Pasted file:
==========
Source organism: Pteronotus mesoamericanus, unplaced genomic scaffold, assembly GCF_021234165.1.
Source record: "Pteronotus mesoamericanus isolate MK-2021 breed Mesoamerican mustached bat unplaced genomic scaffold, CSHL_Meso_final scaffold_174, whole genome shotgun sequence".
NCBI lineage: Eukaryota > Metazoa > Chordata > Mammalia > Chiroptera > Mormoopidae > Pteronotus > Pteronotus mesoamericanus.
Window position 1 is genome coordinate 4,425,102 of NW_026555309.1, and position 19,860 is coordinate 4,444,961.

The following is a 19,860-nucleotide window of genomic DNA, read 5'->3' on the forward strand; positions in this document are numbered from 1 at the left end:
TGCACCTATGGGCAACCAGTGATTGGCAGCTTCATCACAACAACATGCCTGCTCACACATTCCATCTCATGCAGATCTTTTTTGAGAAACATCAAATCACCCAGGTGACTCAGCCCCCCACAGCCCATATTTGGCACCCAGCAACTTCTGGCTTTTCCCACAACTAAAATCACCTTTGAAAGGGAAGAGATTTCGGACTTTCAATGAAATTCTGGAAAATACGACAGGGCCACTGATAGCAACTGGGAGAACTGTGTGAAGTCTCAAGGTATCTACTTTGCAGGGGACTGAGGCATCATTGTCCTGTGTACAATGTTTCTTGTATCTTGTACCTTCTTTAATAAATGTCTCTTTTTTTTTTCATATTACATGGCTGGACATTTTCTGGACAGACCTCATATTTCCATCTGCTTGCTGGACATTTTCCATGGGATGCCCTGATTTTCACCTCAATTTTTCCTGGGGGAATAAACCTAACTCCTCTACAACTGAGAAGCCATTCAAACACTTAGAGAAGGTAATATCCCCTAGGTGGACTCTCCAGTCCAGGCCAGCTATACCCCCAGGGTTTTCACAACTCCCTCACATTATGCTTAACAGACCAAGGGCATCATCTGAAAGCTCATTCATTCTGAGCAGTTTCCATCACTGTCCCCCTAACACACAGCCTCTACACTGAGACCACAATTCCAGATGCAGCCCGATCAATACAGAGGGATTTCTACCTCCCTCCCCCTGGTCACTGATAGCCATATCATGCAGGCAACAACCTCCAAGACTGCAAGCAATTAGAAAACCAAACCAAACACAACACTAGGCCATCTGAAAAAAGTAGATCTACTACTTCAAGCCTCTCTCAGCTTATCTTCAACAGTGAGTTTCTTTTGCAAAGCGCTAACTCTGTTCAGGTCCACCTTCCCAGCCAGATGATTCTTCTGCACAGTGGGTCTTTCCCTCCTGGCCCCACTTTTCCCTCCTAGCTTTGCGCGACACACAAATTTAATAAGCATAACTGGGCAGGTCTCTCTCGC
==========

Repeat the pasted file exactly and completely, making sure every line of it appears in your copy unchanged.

Source organism: Pteronotus mesoamericanus, unplaced genomic scaffold, assembly GCF_021234165.1.
Source record: "Pteronotus mesoamericanus isolate MK-2021 breed Mesoamerican mustached bat unplaced genomic scaffold, CSHL_Meso_final scaffold_174, whole genome shotgun sequence".
NCBI lineage: Eukaryota > Metazoa > Chordata > Mammalia > Chiroptera > Mormoopidae > Pteronotus > Pteronotus mesoamericanus.
Window position 1 is genome coordinate 4,425,102 of NW_026555309.1, and position 19,860 is coordinate 4,444,961.

The following is a 19,860-nucleotide window of genomic DNA, read 5'->3' on the forward strand; positions in this document are numbered from 1 at the left end:
TGCACCTATGGGCAACCAGTGATTGGCAGCTTCATCACAACAACATGCCTGCTCACACATTCCATCTCATGCAGATCTTTTTTGAGAAACATCAAATCACCCAGGTGACTCAGCCCCCCACAGCCCATATTTGGCACCCAGCAACTTCTGGCTTTTCCCACAACTAAAATCACCTTTGAAAGGGAAGAGATTTCGGACTTTCAATGAAATTCTGGAAAATACGACAGGGCCACTGATAGCAACTGGGAGAACTGTGTGAAGTCTCAAGGTATCTACTTTGCAGGGGACTGAGGCATCATTGTCCTGTGTACAATGTTTCTTGTATCTTGTACCTTCTTTAATAAATGTCTCTTTTTTTTTTCATATTACATGGCTGGACATTTTCTGGACAGACCTCATATTTCCATCTGCTTGCTGGACATTTTCCATGGGATGCCCTGATTTTCACCTCAATTTTTCCTGGGGGAATAAACCTAACTCCTCTACAACTGAGAAGCCATTCAAACACTTAGAGAAGGTAATATCCCCTAGGTGGACTCTCCAGTCCAGGCCAGCTATACCCCCAGGGTTTTCACAACTCCCTCACATTATGCTTAACAGACCAAGGGCATCATCTGAAAGCTCATTCATTCTGAGCAGTTTCCATCACTGTCCCCCTAACACACAGCCTCTACACTGAGACCACAATTCCAGATGCAGCCCGATCAATACAGAGGGATTTCTACCTCCCTCCCCCTGGTCACTGATAGCCATATCATGCAGGCAACAACCTCCAAGACTGCAAGCAATTAGAAAACCAAACCAAACACAACACTAGGCCATCTGAAAAAAGTAGATCTACTACTTCAAGCCTCTCTCAGCTTATCTTCAACAGTGAGTTTCTTTTGCAAAGCGCTAACTCTGTTCAGGTCCACCTTCCCAGCCAGATGATTCTTCTGCACAGTGGGTCTTTCCCTCCTGGCCCCACTTTTCCCTCCTAGCTTTGCGCGACACACAAATTTAATAAGCATAACTGGGCAGGTCTCTCTCGC